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7 March, 2005

Citizenship in the Curriculum: political effectiveness not political correctness

The Citizenship Foundation responds to Michael Howard’s speech on ‘Education as Opportunity’ [6 March 2005] and Chris Woodhead’s comments on his proposed role reviewing the National Curriculum under a future Conservative Government.

We are intrigued by Michael Howard’s comment that Citizenship is the subject in which pupils are most likely to misbehave and the suggestion in the media that Citizenship would be a target in a review of the National Curriculum to be led by Chris Woodhead under a future Conservative administration.

Citizenship became a National Curriculum subject in September 2002 following the recommendations of an independent all-party advisory committee, led by Professor Sir Bernard Crick, and on which former Conservative Education Secretary Kenneth Baker played a key role.

A core objective of National Curriculum Citizenship is to promote in young people a healthy and informed interest in political activity and community life through a framework that focuses on rights and responsibilities. It involves providing opportunities for all pupils to engage in educational activities such as mock elections and mock parliaments – both of which are supported by MPs from all parties, including Michael Howard.

We agree with Michael Howard that young people are helped to become responsible citizens by learning about Britain's traditions: the rule of law, parliamentary democracy, trial by jury. It is the Citizenship curriculum that provides the vital space in which teaching and learning about these traditions can take place.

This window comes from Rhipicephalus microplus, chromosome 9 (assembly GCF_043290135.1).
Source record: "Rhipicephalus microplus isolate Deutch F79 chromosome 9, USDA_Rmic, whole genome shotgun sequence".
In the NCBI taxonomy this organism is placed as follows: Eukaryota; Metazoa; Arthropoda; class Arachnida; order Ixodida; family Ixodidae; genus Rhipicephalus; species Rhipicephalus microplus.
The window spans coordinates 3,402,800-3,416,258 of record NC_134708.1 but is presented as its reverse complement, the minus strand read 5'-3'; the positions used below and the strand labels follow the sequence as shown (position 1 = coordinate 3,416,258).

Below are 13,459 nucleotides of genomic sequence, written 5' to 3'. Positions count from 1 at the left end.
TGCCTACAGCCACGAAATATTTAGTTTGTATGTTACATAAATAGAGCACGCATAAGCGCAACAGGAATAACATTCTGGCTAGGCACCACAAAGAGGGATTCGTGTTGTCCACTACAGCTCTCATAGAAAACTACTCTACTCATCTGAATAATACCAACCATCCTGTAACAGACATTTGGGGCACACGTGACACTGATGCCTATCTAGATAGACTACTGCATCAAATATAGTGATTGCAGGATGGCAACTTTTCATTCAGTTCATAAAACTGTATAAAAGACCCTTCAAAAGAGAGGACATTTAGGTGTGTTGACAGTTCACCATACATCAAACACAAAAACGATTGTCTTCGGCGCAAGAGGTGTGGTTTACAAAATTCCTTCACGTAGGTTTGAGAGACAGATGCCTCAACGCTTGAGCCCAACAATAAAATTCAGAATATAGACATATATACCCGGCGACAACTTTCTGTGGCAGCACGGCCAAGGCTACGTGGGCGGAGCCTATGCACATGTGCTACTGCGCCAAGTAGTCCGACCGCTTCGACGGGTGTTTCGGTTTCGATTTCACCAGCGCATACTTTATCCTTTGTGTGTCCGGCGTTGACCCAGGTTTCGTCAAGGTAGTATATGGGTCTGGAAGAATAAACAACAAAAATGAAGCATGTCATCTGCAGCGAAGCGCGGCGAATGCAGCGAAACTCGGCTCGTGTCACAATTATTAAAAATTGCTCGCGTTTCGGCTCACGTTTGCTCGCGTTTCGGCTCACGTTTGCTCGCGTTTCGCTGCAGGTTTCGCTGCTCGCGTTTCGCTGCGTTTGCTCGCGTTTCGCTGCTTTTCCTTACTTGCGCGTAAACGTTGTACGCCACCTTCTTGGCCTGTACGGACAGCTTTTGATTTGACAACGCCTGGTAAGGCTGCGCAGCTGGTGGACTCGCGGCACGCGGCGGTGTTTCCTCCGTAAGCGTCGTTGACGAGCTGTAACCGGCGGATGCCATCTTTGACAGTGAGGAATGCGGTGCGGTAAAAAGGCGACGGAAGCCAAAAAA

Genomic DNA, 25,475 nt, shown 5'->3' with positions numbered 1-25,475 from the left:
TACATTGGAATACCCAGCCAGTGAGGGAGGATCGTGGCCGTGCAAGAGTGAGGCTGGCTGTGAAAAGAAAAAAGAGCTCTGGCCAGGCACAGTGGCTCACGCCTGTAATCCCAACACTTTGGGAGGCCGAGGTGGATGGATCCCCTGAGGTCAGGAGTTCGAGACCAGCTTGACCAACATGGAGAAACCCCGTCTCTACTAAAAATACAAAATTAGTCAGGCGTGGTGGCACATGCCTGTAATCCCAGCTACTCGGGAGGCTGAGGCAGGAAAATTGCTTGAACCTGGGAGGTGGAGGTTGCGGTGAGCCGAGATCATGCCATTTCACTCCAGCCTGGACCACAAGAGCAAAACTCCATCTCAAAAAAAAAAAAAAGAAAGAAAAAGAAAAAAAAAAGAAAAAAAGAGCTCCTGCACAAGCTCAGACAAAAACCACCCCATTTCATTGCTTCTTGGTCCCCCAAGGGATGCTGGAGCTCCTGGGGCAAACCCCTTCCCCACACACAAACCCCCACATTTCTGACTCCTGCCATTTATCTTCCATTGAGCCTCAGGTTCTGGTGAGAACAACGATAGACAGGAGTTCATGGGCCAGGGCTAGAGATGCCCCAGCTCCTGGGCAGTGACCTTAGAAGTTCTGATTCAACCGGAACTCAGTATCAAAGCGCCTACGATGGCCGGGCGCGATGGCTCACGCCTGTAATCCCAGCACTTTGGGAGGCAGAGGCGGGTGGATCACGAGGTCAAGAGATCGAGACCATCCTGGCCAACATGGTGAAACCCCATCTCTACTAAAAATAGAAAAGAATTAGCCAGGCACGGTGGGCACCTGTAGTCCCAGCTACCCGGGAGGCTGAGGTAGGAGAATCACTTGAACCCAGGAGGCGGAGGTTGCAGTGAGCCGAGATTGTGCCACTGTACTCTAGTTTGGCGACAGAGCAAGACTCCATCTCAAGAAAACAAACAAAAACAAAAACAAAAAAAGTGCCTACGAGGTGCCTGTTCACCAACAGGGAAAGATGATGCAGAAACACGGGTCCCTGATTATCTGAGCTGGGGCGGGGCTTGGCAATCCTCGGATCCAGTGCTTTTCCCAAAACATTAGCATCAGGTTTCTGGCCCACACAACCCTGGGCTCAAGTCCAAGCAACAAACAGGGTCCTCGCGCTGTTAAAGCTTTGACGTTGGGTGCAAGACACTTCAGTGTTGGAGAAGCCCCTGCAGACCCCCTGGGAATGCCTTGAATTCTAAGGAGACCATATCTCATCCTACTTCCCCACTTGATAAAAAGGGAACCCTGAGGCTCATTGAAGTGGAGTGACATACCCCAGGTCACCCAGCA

Citizenship is not about 'political correctness' but it is about political effectiveness - the effectiveness of all of us to function successfully in a democracy.

To find out more please email:

Notes for editors:

The Citizenship Foundation is an independent charity (no. 801360) which aims to empower individuals to engage in the wider community through education about the law, democracy and society. Founded in 1989, we focus particularly on developing young people’s citizenship skills, knowledge and understanding.

Our work includes:

- A comprehensive range of citizenship resources for a wide audience from teachers to young offenders.

- Nationwide and international training programmes.

- National active learning projects for secondary schools.

- Community projects to develop citizenship education as a collective responsibility.

- Research to advance our understanding of best practice in citizenship education.

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